QSA (3) Cape Colony, Orange Free State, Transvaal (Major H. P. Young, Staff.);
KSA (2) (Major H. P. Young, I.S.C.).
Lovell Collection, 1982.
Henry Pottinger Young was born on 2 January 1850, the son of Major Charles Colville Young, C.B. of the Royal Horse Artillery. Educated at Wellington College, he attended the Royal Military College, Sandhurst and was commissioned as Ensign in the 49th Foot in February 1869. He was promoted to Lieutenant in the Indian Staff Corps in March 1871 and served during the Second Afghan War as an officer in the Transport Train, Scinde Reserve Division, Southern Afghanistan Field Force. Since Young served on lines of communication rather than in the theatre itself, he was never entitled to the Afghanistan 1878-80 Medal. Advanced to Captain in 1881, six years later he commanded a party in long-distance trial rides, riding 184 miles in 60 hours with one horse bearing 14 stone. He rose to Major in 1889, retiring in 1889.
Young offered his services during the Boer War, sailing with an Indian contingent to Delagoa Bay (now Maputo Bay) in Portuguese East Africa. In 1899 he was appointed Head of Intelligence in that region, responsible for ensuring that arms and munitions did not fall into Boer hands. When Winston Churchill made his famous escape from Pretoria on 12 December that year, this small Portuguese territory was his lifeline. Six days after escaping he found a train standing in a siding on the Delagoa Bay railway line, which he boarded. This train carried him the 300 miles to neutral territory. Churchill would almost certainly have reported to Young on arrival there. In April 1901 Young was assigned the role of Assistant Press Censor, an important position which was graded as Deputy Assistant Adjutant General (see London Gazette 19 June 1900). Young was so effective in this role that in November 1900 he was appointed Chief Censor of Orange River Colony. From May 1901 he held a senior staff role in the Army Service Corps, while also undertaking Special Intelligence Duty in the Barkley East District. On the conclusion of hostilities he migrated to Albany, King River, Western Australia, where he died in 1929.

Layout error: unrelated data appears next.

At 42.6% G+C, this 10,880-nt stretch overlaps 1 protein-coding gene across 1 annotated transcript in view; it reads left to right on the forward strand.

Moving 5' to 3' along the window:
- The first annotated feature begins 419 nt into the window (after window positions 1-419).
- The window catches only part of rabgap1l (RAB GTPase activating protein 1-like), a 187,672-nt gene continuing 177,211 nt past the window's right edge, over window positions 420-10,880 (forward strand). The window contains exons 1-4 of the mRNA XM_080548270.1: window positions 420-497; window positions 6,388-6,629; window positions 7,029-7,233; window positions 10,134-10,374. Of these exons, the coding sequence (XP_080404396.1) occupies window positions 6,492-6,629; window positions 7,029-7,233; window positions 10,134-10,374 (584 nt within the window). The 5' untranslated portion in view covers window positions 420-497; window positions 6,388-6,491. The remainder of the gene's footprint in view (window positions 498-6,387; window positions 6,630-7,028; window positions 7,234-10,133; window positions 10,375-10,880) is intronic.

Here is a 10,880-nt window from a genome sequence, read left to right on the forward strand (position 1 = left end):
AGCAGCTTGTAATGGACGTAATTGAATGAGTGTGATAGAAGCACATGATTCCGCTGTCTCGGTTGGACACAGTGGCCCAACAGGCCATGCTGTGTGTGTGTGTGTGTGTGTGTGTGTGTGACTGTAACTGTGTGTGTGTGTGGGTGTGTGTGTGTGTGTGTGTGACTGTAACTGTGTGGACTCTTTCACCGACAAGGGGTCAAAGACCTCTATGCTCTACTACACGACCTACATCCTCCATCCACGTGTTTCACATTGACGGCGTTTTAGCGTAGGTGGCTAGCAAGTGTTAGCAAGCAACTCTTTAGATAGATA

Extract from Young's obituary in The Albany Advertiser, Western Australia, 13 August 1929.
'The late Major Young served with the Imperial forces, and was attached later to the Poona Horse and Bombay Cavalry. He rendered distinguished service in the Afghan and South African wars, being wounded several times. On one occasion his horse was shot under him. He was thanked in despatches by Lord Methuen for a most courageous attempt to blow up a bridge and train. From 1899 to 1900 he was head of the Intelligence Service at Lourenco Marques, Portuguese East Africa, and was thanked by the authorities for good work there. ...'